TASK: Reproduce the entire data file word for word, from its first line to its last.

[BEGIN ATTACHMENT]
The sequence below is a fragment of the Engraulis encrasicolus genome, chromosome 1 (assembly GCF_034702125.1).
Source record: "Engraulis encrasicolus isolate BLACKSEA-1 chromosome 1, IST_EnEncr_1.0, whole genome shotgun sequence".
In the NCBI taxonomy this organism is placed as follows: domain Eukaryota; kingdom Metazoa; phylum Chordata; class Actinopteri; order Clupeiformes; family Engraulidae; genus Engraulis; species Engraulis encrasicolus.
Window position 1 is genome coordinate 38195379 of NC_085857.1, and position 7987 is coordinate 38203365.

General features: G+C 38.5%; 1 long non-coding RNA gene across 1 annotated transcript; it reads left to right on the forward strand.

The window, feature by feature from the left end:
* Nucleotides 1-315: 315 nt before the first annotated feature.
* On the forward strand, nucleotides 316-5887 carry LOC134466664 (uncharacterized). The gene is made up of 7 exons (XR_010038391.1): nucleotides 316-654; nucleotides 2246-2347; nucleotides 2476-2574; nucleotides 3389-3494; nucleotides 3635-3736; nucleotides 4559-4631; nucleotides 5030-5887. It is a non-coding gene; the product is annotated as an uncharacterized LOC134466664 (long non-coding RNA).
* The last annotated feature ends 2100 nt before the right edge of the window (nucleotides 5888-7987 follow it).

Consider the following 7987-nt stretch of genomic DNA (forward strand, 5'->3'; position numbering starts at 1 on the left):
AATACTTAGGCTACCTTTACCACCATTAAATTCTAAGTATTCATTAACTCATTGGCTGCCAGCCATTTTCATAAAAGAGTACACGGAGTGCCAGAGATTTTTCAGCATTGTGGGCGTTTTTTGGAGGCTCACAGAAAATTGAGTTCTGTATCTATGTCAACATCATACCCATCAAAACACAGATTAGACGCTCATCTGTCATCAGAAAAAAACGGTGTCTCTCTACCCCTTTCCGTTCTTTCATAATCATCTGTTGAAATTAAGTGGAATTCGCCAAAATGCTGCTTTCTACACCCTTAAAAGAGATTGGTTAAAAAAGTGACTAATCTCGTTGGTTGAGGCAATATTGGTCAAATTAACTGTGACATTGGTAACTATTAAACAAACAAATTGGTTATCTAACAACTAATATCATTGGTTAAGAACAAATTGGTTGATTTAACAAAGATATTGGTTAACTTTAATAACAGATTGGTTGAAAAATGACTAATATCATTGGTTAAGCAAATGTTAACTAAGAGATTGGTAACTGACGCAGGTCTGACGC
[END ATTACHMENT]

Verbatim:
The sequence below is a fragment of the Engraulis encrasicolus genome, chromosome 1 (assembly GCF_034702125.1).
Source record: "Engraulis encrasicolus isolate BLACKSEA-1 chromosome 1, IST_EnEncr_1.0, whole genome shotgun sequence".
In the NCBI taxonomy this organism is placed as follows: domain Eukaryota; kingdom Metazoa; phylum Chordata; class Actinopteri; order Clupeiformes; family Engraulidae; genus Engraulis; species Engraulis encrasicolus.
Window position 1 is genome coordinate 38195379 of NC_085857.1, and position 7987 is coordinate 38203365.

General features: G+C 38.5%; 1 long non-coding RNA gene across 1 annotated transcript; it reads left to right on the forward strand.

The window, feature by feature from the left end:
* Nucleotides 1-315: 315 nt before the first annotated feature.
* On the forward strand, nucleotides 316-5887 carry LOC134466664 (uncharacterized). The gene is made up of 7 exons (XR_010038391.1): nucleotides 316-654; nucleotides 2246-2347; nucleotides 2476-2574; nucleotides 3389-3494; nucleotides 3635-3736; nucleotides 4559-4631; nucleotides 5030-5887. It is a non-coding gene; the product is annotated as an uncharacterized LOC134466664 (long non-coding RNA).
* The last annotated feature ends 2100 nt before the right edge of the window (nucleotides 5888-7987 follow it).

Consider the following 7987-nt stretch of genomic DNA (forward strand, 5'->3'; position numbering starts at 1 on the left):
AATACTTAGGCTACCTTTACCACCATTAAATTCTAAGTATTCATTAACTCATTGGCTGCCAGCCATTTTCATAAAAGAGTACACGGAGTGCCAGAGATTTTTCAGCATTGTGGGCGTTTTTTGGAGGCTCACAGAAAATTGAGTTCTGTATCTATGTCAACATCATACCCATCAAAACACAGATTAGACGCTCATCTGTCATCAGAAAAAAACGGTGTCTCTCTACCCCTTTCCGTTCTTTCATAATCATCTGTTGAAATTAAGTGGAATTCGCCAAAATGCTGCTTTCTACACCCTTAAAAGAGATTGGTTAAAAAAGTGACTAATCTCGTTGGTTGAGGCAATATTGGTCAAATTAACTGTGACATTGGTAACTATTAAACAAACAAATTGGTTATCTAACAACTAATATCATTGGTTAAGAACAAATTGGTTGATTTAACAAAGATATTGGTTAACTTTAATAACAGATTGGTTGAAAAATGACTAATATCATTGGTTAAGCAAATGTTAACTAAGAGATTGGTAACTGACGCAGGTCTGACGC